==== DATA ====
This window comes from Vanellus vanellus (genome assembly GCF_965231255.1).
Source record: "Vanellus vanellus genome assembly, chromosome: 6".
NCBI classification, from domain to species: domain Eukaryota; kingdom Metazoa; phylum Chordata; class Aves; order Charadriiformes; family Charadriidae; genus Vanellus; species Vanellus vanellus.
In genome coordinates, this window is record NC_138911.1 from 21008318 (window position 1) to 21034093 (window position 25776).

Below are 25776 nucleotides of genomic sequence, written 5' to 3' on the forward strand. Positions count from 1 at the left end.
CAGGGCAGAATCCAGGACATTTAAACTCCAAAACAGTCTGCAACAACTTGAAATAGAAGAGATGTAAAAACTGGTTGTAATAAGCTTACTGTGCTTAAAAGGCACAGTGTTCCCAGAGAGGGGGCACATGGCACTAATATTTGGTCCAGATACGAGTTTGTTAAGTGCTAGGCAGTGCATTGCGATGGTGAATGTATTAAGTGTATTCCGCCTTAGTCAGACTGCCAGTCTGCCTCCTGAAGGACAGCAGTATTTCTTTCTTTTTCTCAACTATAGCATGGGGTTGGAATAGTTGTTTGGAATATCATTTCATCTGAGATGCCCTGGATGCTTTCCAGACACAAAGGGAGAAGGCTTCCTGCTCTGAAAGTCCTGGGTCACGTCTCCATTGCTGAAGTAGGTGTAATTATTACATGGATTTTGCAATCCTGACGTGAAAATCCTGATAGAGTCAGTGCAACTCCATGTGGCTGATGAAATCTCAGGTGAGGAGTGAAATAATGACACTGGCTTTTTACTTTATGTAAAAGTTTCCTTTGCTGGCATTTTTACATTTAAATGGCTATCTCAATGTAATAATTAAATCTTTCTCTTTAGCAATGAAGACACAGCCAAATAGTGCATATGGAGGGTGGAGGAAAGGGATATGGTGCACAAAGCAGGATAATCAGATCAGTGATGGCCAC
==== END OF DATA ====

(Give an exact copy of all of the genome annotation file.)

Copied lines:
This window comes from Vanellus vanellus (genome assembly GCF_965231255.1).
Source record: "Vanellus vanellus genome assembly, chromosome: 6".
NCBI classification, from domain to species: domain Eukaryota; kingdom Metazoa; phylum Chordata; class Aves; order Charadriiformes; family Charadriidae; genus Vanellus; species Vanellus vanellus.
In genome coordinates, this window is record NC_138911.1 from 21008318 (window position 1) to 21034093 (window position 25776).

Below are 25776 nucleotides of genomic sequence, written 5' to 3' on the forward strand. Positions count from 1 at the left end.
CAGGGCAGAATCCAGGACATTTAAACTCCAAAACAGTCTGCAACAACTTGAAATAGAAGAGATGTAAAAACTGGTTGTAATAAGCTTACTGTGCTTAAAAGGCACAGTGTTCCCAGAGAGGGGGCACATGGCACTAATATTTGGTCCAGATACGAGTTTGTTAAGTGCTAGGCAGTGCATTGCGATGGTGAATGTATTAAGTGTATTCCGCCTTAGTCAGACTGCCAGTCTGCCTCCTGAAGGACAGCAGTATTTCTTTCTTTTTCTCAACTATAGCATGGGGTTGGAATAGTTGTTTGGAATATCATTTCATCTGAGATGCCCTGGATGCTTTCCAGACACAAAGGGAGAAGGCTTCCTGCTCTGAAAGTCCTGGGTCACGTCTCCATTGCTGAAGTAGGTGTAATTATTACATGGATTTTGCAATCCTGACGTGAAAATCCTGATAGAGTCAGTGCAACTCCATGTGGCTGATGAAATCTCAGGTGAGGAGTGAAATAATGACACTGGCTTTTTACTTTATGTAAAAGTTTCCTTTGCTGGCATTTTTACATTTAAATGGCTATCTCAATGTAATAATTAAATCTTTCTCTTTAGCAATGAAGACACAGCCAAATAGTGCATATGGAGGGTGGAGGAAAGGGATATGGTGCACAAAGCAGGATAATCAGATCAGTGATGGCCAC